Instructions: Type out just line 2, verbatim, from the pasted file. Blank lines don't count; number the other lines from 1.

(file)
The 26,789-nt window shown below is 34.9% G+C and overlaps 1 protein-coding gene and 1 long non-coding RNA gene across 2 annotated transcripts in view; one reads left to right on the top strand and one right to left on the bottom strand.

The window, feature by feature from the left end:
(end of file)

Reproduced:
The window, feature by feature from the left end: